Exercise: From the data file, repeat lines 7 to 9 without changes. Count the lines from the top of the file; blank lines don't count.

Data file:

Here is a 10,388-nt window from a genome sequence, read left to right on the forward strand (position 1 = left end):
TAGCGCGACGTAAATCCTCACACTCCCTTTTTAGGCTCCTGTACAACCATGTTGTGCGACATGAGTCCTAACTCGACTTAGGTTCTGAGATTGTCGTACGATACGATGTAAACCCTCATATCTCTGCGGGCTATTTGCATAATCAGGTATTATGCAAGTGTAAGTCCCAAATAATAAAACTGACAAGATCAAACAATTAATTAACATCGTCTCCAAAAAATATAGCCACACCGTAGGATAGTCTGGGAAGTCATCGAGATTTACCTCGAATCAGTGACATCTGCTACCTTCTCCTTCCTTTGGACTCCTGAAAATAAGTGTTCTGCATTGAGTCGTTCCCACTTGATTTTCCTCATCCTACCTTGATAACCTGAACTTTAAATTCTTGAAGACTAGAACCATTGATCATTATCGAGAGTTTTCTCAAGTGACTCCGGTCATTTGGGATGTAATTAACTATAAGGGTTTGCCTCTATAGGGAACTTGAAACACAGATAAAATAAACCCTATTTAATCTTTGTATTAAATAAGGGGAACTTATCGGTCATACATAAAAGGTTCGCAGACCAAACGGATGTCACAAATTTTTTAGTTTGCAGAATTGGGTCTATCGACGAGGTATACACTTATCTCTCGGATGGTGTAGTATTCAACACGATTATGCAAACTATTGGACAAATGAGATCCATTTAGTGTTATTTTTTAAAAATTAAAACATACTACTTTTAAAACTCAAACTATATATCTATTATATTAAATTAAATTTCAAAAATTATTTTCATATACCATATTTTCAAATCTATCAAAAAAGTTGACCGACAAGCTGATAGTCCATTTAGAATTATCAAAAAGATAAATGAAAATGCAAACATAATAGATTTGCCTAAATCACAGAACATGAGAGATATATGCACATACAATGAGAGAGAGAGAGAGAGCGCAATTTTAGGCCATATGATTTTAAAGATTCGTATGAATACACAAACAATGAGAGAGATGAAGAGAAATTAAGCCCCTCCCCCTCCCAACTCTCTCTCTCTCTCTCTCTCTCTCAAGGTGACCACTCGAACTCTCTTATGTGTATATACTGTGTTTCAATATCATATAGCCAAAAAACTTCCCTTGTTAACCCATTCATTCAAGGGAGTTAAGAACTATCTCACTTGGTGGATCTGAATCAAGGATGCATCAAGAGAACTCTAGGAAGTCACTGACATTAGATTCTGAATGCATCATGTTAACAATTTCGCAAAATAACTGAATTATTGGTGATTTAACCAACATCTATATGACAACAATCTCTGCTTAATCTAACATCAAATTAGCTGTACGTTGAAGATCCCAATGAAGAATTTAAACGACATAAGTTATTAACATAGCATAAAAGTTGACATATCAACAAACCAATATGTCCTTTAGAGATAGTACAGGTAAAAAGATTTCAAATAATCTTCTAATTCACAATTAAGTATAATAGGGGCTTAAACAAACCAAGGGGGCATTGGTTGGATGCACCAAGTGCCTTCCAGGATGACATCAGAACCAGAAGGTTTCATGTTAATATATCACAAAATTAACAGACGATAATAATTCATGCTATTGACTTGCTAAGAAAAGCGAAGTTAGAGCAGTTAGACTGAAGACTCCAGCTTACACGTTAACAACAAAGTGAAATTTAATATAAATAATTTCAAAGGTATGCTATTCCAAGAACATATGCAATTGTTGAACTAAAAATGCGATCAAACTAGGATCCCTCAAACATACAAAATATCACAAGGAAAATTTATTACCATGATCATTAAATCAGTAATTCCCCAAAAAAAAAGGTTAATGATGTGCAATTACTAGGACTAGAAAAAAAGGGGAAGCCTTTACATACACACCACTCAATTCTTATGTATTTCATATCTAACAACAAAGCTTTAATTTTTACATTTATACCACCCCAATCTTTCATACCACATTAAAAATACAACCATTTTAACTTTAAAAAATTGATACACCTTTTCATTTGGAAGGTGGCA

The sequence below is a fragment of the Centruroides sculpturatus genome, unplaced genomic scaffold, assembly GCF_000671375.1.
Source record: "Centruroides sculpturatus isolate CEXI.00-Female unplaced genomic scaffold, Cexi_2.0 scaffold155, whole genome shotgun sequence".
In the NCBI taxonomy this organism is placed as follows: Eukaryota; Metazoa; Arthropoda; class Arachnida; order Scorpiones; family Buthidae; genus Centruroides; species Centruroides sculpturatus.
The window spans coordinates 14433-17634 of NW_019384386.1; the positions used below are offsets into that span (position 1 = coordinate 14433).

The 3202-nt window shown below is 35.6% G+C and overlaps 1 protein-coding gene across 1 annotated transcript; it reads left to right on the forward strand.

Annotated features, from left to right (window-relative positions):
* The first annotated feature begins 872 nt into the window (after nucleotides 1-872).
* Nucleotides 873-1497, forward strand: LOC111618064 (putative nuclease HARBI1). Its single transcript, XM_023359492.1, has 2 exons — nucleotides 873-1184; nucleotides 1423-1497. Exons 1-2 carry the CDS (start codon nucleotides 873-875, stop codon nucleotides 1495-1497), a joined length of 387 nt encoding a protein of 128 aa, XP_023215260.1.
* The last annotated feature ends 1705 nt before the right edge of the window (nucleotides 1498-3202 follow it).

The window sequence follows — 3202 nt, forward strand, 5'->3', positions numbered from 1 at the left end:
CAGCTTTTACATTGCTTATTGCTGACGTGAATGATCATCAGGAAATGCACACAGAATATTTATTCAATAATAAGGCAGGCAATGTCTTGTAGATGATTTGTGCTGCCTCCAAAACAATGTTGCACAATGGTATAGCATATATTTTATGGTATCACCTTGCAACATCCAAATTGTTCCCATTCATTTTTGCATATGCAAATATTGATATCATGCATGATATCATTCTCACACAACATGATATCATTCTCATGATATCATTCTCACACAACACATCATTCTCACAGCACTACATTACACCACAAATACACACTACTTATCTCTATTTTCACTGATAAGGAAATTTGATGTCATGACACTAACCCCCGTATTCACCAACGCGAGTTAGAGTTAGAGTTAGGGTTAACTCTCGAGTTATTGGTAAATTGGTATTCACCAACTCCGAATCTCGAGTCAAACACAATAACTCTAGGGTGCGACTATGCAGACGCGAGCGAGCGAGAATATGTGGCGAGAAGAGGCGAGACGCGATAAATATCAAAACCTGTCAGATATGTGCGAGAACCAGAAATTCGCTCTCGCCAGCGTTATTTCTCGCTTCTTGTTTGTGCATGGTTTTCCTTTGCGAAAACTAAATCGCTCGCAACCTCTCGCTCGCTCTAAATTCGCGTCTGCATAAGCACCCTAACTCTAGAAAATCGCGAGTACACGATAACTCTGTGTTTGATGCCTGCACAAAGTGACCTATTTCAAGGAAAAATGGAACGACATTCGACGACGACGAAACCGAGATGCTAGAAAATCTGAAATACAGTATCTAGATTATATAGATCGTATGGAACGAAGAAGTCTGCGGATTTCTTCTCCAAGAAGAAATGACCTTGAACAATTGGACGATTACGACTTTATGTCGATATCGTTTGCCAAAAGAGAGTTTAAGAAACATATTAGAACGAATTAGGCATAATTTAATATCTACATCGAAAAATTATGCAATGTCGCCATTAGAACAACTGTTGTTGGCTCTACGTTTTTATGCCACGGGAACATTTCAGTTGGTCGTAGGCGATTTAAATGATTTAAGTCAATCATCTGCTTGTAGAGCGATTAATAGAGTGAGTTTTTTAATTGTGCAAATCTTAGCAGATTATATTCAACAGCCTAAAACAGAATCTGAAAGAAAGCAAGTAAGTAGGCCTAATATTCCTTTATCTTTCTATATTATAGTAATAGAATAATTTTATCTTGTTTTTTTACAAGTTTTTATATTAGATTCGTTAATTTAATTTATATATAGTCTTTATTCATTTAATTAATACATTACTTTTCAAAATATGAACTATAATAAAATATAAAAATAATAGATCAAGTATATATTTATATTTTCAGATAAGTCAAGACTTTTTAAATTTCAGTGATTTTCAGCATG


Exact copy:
The 3202-nt window shown below is 35.6% G+C and overlaps 1 protein-coding gene across 1 annotated transcript; it reads left to right on the forward strand.

Annotated features, from left to right (window-relative positions):
* The first annotated feature begins 872 nt into the window (after nucleotides 1-872).